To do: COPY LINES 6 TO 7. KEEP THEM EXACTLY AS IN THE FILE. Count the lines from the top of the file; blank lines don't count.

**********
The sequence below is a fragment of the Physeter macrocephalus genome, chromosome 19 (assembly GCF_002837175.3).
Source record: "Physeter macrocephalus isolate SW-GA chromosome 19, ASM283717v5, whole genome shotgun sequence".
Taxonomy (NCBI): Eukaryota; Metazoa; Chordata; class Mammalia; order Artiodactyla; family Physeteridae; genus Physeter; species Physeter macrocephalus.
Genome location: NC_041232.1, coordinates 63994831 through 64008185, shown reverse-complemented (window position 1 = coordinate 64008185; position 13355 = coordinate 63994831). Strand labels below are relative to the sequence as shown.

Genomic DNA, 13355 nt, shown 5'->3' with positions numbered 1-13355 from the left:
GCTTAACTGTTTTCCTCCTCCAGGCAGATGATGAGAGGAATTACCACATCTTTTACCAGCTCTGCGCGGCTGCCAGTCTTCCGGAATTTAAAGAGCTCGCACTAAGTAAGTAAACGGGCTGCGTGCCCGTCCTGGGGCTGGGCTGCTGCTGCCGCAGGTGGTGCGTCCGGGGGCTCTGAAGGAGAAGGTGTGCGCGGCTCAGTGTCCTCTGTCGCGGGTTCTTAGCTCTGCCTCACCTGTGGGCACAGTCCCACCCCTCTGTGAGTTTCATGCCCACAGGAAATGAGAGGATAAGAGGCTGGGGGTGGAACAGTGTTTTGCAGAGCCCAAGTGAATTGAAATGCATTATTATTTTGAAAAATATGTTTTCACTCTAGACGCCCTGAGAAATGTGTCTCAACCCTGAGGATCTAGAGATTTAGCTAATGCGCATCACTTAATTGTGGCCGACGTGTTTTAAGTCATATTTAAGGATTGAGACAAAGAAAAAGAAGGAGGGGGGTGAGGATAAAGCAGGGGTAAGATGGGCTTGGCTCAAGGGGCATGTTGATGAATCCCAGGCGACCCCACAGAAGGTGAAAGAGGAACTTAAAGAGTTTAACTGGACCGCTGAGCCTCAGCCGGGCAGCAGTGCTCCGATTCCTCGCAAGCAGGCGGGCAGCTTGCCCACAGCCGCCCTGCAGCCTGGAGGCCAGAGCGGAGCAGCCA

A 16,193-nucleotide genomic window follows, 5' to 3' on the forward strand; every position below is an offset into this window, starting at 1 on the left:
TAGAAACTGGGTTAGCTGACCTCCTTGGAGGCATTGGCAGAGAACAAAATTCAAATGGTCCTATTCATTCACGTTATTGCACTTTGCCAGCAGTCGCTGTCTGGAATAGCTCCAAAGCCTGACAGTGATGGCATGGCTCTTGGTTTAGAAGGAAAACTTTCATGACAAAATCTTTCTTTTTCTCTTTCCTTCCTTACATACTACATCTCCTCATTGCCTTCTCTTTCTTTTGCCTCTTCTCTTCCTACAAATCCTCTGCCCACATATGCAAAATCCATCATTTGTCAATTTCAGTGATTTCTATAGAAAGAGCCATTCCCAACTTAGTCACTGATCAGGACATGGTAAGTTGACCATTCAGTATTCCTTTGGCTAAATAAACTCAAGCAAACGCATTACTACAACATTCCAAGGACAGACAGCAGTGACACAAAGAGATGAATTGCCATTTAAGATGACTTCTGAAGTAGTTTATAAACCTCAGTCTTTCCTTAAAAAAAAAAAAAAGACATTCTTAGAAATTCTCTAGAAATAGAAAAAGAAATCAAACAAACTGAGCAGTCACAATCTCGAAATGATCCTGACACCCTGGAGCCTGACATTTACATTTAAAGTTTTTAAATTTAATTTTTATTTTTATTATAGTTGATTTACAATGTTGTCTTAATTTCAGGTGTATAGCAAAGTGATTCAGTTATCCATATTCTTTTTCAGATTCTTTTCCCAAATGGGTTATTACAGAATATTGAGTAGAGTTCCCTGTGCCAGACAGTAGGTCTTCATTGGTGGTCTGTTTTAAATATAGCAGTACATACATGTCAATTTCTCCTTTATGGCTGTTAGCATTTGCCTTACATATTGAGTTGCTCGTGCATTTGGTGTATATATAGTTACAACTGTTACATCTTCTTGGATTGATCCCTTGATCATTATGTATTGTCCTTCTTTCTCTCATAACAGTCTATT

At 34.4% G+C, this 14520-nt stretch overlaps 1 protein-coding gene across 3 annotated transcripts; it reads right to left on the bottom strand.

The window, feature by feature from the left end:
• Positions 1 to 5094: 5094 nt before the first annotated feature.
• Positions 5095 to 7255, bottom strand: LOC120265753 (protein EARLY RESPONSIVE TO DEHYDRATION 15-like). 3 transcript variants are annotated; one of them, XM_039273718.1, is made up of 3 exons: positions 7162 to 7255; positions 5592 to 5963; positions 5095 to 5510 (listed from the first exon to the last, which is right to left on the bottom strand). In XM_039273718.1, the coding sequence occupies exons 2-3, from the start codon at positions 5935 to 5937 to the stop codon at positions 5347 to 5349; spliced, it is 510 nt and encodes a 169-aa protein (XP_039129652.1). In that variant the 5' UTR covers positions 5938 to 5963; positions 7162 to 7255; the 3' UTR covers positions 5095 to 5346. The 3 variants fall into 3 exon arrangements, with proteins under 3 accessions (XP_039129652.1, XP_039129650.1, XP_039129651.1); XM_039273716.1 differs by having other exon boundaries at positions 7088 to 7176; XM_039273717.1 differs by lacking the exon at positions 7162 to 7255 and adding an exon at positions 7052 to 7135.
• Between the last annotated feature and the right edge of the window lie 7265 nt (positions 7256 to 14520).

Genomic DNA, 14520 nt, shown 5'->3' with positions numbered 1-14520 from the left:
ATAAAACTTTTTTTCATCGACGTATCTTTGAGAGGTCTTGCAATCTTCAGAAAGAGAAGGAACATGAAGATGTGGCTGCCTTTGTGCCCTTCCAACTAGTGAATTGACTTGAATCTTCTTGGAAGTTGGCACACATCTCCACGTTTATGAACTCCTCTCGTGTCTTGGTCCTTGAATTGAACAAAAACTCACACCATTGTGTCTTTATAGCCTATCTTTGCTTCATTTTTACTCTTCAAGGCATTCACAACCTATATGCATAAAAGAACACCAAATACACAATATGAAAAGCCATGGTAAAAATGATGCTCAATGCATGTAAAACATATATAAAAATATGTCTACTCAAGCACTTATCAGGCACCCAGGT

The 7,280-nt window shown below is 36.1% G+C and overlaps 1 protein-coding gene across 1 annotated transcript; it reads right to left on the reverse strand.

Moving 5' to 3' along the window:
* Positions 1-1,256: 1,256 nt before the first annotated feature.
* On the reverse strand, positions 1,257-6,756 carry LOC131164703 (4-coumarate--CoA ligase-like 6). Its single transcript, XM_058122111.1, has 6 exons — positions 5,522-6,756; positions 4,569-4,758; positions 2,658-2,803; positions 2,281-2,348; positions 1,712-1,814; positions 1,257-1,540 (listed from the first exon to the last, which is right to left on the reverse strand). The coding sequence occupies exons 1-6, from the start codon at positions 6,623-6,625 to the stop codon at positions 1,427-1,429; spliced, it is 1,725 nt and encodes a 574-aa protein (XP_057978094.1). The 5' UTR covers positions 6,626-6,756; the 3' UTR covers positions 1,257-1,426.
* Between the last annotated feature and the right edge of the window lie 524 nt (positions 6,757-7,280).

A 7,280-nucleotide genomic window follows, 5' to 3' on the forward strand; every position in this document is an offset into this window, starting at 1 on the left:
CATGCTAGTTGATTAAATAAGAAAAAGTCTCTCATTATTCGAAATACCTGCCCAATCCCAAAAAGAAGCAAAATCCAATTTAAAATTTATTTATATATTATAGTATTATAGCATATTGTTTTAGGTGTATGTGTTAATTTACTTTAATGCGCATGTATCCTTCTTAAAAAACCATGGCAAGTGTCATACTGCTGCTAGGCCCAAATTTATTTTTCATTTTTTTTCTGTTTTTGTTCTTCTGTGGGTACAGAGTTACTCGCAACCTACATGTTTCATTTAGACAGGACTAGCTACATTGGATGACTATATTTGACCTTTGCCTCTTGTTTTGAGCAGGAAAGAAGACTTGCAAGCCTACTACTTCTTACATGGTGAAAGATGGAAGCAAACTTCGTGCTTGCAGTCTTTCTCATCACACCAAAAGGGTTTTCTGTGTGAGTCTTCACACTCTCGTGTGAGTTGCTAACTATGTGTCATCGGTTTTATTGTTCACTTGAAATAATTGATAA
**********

GCTTAACTGTTTTCCTCCTCCAGGCAGATGATGAGAGGAATTACCACATCTTTTACCAGCTCTGCGCGGCTGCCAGTCTTCCGGAATTTAAAGAGCTCGCACTAAGTAAGTAAACGGGCTGCGTGCCCGTCCTGGGGCTGGGCTGCTGCTGCCGCAGGTGGTGCGTCCGGGGGCTCTGAAGGAGAAGGTGTGCGCGGCTCAGTGTCCTCTGTCGCGGGTTCTTAGCTCTGCCTCACCTGTGGGCACAGTCCCACCCCTCTGTGAGTTTCATGCCCACAGGAAATGAGAGGATAAGAGGCTGGGGGTGGAACAGTGTTTTGCAGAGCCCAAGTGAATTGAAATGCATTATTATTTTGAAAAATATGTTTTCACTCTAGACGCCCTGAGAAATGTGTCTCAACCCTGAGGATCTAGAGATTTAGCTAATGCGCATCACTTAATTGTGGCCGACGTGTTTTAAGTCATATTTAAGGATTGAGACAAAGAAAAAGAAGGAGGGGGGTGAGGATAAAGCAGGGGTAAGATGGGCTTGGCTCAAGGGGCATGTTGATGAATCCCAGGCGACCCCACAGAAGGTGAAAGAGGAACTTAAAGAGTTTAACTGGACCGCTGAGCCTCAGCCGGGCAGCAGTGCTCCGATTCCTCGCAAGCAGGCGGGCAGCTTGCCCACAGCCGCCCTGCAGCCTGGAGGCCAGAGCGGAGCAGCCA

A 16,193-nucleotide genomic window follows, 5' to 3' on the forward strand; every position below is an offset into this window, starting at 1 on the left: